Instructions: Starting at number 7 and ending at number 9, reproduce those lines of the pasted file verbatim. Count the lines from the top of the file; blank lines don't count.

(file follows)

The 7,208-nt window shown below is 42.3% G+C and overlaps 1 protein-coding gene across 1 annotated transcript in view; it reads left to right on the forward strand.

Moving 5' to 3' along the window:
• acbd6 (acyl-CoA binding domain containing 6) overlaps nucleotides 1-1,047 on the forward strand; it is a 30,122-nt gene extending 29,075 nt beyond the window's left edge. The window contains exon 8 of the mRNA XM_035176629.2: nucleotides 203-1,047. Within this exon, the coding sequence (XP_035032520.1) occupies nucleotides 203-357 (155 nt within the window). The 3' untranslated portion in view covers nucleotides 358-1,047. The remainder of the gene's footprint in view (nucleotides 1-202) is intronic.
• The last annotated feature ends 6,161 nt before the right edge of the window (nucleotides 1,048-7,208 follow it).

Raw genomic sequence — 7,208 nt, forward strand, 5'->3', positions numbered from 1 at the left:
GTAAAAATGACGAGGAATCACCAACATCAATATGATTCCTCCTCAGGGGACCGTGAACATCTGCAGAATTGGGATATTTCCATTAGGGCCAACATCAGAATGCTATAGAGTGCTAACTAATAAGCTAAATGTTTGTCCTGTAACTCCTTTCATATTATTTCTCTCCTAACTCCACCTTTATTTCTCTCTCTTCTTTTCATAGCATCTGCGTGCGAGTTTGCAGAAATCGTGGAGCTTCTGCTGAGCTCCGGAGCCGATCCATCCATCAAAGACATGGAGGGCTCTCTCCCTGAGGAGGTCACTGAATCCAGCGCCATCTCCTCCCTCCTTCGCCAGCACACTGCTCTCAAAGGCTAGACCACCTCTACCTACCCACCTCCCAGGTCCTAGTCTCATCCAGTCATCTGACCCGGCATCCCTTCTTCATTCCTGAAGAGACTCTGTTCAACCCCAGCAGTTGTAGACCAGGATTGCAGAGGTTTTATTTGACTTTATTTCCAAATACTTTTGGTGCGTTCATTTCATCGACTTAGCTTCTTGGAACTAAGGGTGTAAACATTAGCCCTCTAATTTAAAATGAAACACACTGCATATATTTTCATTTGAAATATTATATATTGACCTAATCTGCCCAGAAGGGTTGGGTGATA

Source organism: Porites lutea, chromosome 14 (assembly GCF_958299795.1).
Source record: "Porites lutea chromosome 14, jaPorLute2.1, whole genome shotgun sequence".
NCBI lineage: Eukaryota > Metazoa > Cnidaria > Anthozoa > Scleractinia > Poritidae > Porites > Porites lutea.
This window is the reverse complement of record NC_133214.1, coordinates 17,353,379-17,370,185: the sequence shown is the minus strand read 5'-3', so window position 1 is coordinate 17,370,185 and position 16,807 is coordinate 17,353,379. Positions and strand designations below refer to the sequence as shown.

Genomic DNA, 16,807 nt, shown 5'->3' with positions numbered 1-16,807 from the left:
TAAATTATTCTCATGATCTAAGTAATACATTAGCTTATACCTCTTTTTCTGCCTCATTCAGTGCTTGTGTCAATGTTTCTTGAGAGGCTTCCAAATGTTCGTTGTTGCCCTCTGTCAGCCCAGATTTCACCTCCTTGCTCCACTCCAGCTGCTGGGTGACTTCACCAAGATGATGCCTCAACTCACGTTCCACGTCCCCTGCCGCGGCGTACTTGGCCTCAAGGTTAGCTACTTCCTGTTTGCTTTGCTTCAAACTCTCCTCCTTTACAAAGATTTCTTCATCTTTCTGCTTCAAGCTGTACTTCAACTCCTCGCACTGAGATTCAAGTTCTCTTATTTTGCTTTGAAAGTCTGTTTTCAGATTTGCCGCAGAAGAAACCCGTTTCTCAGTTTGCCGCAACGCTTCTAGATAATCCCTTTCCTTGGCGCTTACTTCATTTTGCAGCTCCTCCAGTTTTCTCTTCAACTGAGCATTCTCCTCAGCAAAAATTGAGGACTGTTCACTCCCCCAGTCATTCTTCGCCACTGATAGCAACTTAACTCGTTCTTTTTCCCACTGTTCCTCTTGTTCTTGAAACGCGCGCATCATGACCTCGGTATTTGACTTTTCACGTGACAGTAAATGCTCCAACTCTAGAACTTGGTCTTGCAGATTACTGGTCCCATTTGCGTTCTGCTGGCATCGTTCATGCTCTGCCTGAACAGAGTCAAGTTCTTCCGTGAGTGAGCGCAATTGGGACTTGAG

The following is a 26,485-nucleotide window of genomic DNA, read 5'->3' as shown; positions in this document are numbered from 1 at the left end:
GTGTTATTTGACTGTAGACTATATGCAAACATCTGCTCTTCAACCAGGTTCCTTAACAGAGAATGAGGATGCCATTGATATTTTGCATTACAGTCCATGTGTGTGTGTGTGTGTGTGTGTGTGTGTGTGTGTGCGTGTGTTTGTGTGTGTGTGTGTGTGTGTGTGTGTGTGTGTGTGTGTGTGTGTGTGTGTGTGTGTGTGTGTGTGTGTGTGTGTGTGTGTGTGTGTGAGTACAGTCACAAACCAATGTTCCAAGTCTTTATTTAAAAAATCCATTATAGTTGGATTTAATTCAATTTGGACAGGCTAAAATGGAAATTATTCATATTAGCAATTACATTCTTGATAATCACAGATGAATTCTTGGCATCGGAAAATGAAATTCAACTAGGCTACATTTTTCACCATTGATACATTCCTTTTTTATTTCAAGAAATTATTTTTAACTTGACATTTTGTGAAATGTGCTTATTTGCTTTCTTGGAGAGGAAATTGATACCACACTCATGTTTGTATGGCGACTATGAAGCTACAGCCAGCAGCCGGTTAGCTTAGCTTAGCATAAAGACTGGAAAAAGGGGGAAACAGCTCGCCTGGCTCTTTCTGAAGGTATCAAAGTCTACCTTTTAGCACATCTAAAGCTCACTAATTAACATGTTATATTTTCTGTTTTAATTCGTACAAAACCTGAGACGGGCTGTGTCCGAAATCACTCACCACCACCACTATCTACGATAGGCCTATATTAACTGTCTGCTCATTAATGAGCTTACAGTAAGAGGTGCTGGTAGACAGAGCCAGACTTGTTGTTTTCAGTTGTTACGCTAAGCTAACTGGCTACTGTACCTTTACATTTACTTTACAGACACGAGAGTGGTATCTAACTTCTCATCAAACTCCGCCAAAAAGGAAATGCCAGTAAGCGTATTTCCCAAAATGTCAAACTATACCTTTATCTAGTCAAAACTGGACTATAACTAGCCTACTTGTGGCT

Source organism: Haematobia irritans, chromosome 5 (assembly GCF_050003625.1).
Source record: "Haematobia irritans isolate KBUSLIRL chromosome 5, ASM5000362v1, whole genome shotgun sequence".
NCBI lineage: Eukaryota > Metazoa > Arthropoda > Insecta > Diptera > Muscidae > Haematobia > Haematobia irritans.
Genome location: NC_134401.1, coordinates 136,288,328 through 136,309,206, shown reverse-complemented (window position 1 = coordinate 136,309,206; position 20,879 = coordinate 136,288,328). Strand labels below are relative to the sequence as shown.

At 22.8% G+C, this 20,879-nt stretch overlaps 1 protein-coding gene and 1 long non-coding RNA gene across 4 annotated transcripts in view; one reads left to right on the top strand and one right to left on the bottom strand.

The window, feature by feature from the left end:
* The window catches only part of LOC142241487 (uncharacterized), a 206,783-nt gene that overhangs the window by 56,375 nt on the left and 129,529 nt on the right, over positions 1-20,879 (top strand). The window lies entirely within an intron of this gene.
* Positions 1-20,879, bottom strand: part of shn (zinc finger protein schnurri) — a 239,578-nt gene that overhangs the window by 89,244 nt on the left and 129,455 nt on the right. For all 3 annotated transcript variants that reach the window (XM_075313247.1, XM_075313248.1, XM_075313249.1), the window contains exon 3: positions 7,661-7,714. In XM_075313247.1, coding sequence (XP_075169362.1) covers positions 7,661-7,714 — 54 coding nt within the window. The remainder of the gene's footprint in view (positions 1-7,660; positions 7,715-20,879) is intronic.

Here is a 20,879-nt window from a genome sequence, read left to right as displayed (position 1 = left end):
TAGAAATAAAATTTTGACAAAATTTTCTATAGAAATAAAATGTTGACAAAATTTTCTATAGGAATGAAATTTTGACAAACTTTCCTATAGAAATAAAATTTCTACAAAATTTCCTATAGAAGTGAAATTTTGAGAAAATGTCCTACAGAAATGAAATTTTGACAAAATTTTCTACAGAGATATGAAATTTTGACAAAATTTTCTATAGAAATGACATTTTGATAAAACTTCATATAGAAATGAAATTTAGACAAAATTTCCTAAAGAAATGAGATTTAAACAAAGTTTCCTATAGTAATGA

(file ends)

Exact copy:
Source organism: Porites lutea, chromosome 14 (assembly GCF_958299795.1).
Source record: "Porites lutea chromosome 14, jaPorLute2.1, whole genome shotgun sequence".
NCBI lineage: Eukaryota > Metazoa > Cnidaria > Anthozoa > Scleractinia > Poritidae > Porites > Porites lutea.